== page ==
The Dark Side of Bulgaria's Treatment of the Jews

In the shadow of the terror attack in Borgas, the media recalls how the Bulgarian government saved Bulgaria's Jews from the Holocaust - but not what they did to the Jews of Greece and Yugoslavia, which the Bulgarians considered part of Bulgaria.

Contact Editor
Shelomo Alfassa,

Bodies of the dead received at airport (file)
Bodies of the dead received at airport (file)
Flash 90


With the July 18, 2012 terrorist attack against Israelis in the city of Burgas, the Bulgarian government found itself the subject of praise, as a result of their protecting their nation's Jewish population during the Holocaust. The following day, an Arutz Sheva column and even Fox News extolled Bulgaria's record, noting that last week's bombing was the first such attack in the nation's history, and explaining how the Bulgarians saved their Jews during WWII.

This is an often repeated statement, but it is a half truth; there is another, dark chapter to the story.

The contemporary media reported how "Bulgaria became the only Nazi-allied country in World War II to protect its entire Jewish population" or that "Bulgaria saved all of its Jews from the death camps."

While the Bulgarian king, government, the public, and the clergy, did in fact take laudable actions which halted the deportation of a certain 50,000 Jews from parts of Bulgaria to German death camps in Poland, there is no reason why the Bulgarian government should not discuss - and admit to - the 13,000 non-Bulgarian Jews their soldiers dispossessed, imprisoned, and deported from land they were occupying during the war.

On March 1, 1941, Bulgaria entered into a pact with the Axis powers and participated in the German-led attack on Yugoslavia and Greece. As a reward from Adolf Hitler, Bulgaria received most of the Balkan area known as Thrace and Macedonia. Stating that Thrace and Macedonia were their ancient Bulgarian lands, they declared the territory "New" or "United Bulgaria" and, within one month, initiated a colossal national campaign of Bulgarization against the citizens of that area that included deporting all of the area's 13,000 Jews.

The Jewish communities of Yugoslavian Thrace and Greek Macedonia were made up mostly of Spanish-speaking Jews, descendants of refugees expelled from Spain in 1492. In March 1943, the Jews of the cities of Kavala, Drama, Komotini, Seres, Xanthi and Alexandroupolis, were dragged from their beds at midnight, barely dressed, in sub-freezing conditions and placed into warehouses in their respective cities.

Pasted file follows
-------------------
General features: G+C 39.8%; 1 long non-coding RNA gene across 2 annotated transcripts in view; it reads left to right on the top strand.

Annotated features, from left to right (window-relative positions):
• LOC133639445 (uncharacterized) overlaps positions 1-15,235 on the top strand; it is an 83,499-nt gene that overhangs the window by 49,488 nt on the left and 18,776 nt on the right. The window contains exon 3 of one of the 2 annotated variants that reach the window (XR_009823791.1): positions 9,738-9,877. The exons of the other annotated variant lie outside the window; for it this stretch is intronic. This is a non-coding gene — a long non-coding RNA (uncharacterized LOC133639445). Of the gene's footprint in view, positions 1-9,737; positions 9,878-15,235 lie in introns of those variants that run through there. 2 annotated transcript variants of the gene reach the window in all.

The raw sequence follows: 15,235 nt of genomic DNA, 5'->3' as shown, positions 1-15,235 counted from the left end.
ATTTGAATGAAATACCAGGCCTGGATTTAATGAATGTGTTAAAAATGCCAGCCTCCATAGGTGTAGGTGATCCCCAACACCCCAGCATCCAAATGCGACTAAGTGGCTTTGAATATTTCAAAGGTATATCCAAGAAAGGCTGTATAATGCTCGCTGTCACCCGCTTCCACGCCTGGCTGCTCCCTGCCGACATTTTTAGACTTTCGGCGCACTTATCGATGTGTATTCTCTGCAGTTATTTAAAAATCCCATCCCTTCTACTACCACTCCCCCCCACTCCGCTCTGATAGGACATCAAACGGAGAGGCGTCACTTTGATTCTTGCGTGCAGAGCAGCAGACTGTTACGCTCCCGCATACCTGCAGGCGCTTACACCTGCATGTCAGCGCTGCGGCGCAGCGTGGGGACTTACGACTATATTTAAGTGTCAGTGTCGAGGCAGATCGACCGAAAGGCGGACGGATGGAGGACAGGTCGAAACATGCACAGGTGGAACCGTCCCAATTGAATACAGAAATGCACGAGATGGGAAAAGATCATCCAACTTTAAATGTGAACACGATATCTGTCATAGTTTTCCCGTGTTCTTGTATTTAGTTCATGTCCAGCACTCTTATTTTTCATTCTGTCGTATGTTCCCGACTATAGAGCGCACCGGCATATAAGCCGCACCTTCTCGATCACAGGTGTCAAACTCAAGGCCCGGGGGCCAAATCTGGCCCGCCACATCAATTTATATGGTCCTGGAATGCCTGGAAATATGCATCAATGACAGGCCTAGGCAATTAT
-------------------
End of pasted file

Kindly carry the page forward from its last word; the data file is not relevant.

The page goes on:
The Bulgarian military established a blockade around the cities to prevent escape. Bulgarian soldiers broke into Jewish homes and hauled out their inhabitants. The Jews were forced to walk, for many miles, being whipped by troops; many Jews died along the way from cold, malnutrition and beatings. They were placed in tobacco warehouses, women were raped, and then locked inside freight trains as human cattle for the dreaded trip to Treblinka-many dying en route. The Jews of Monastir were locked in ghettos, their property looted and stolen by Bulgarian policemen, who checked house by house, to ensure that all the family members had left and all valuables were confiscated.

In all, over 13,000 Jewish people, husbands, wives, grandparents, sons, daughters, cousins, aunts and uncles, were deported by Bulgarians  to Treblinka where they were murdered in German gas chambers. .

In the eyes of the Parliament at Sofia, Thrace and Macedonia soon became legitimately and completely Bulgarian. The governmental organization in Thrace and Macedonia, its infrastructure, civic administration, general educational system, institutes of higher learning, religious bodies, economy, and culture became wholly and legally Bulgarian. The government was extremely proud of this, and established and funded patriotic organizations in Macedonia to show the people and tell the world that Macedonia was their own. They formed cultural and charitable organizations in their beloved United Bulgaria, and commissioned, printed and issued, nearly seven million commemorative postage stamps in 1941, recalling the "recovery" of Macedonia.

Yet today, when it comes to discussing how 13,000 Jews from Thrace and Macedonia who were deported by Bulgarian police officers and soldiers to Treblinka where they were killed, Bulgaria remains silent. They laud themselves for not allowing the deportation of Bulgaria's 50,000 Jews, but it seems that the "price" paid to the Nazis for letting them save their "own" Jews was the deaths of the Jews of Macedonia and Thrace.

The deaths of 13,000 Jews occurred with the direct participation and knowledge of ho the Bulgarian government in alliance and volunteer partnership with Nazi Germany. 98 percent of Macedonia's Jews were deported - none survived.

To counter current accusations of lack of human rights on the world stage, on more than one occasion, Bulgaria has revisited the claim that it had saved 50,000 Jews, and that Bulgaria was "humanitarian," and that it would keep up its "respect for human life and human dignity." On at least one occasion, ex-president Peter Stoyanov said that the Jews' rescue from deportation was "the best answer to the constantly asked question, 'What have you contributed to European civilization?' "

Now, with the murdeous Islamist bombing attack on Israelis tourists visiting Bulgaria, the Bulgarians are basking in the glory of how they elected not to kill 50,000 Jews, how they saved them and how they have always been friends to the Jewish people. Not "always" and not to all of the Jewish people..